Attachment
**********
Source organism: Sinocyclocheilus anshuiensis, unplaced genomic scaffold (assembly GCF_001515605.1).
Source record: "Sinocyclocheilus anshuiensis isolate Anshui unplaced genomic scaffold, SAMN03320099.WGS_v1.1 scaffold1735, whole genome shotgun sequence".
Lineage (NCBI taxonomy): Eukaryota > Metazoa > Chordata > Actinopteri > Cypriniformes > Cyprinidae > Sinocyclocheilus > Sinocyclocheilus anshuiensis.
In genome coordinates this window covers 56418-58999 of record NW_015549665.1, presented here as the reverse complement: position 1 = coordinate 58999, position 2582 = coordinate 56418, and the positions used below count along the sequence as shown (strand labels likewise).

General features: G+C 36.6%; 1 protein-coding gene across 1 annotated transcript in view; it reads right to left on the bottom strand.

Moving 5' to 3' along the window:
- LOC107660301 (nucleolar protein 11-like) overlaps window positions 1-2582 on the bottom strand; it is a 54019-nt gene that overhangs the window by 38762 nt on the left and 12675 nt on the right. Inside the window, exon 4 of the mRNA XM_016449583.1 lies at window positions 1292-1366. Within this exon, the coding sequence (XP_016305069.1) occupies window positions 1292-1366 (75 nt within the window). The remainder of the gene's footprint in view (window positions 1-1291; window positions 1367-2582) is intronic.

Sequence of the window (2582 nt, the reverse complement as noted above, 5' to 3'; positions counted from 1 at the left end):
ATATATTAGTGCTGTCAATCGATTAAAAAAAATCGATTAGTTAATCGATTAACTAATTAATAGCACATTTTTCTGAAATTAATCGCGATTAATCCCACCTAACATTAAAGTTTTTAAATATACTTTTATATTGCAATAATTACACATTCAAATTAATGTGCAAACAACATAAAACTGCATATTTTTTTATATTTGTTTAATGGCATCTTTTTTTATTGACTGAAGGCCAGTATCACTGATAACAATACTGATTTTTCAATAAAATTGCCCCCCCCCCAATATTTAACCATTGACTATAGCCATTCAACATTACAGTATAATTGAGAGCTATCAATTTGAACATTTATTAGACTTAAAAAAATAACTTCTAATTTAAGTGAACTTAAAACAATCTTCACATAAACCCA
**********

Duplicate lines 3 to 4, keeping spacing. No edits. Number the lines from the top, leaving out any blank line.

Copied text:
Lineage (NCBI taxonomy): Eukaryota > Metazoa > Chordata > Actinopteri > Cypriniformes > Cyprinidae > Sinocyclocheilus > Sinocyclocheilus anshuiensis.
In genome coordinates this window covers 56418-58999 of record NW_015549665.1, presented here as the reverse complement: position 1 = coordinate 58999, position 2582 = coordinate 56418, and the positions used below count along the sequence as shown (strand labels likewise).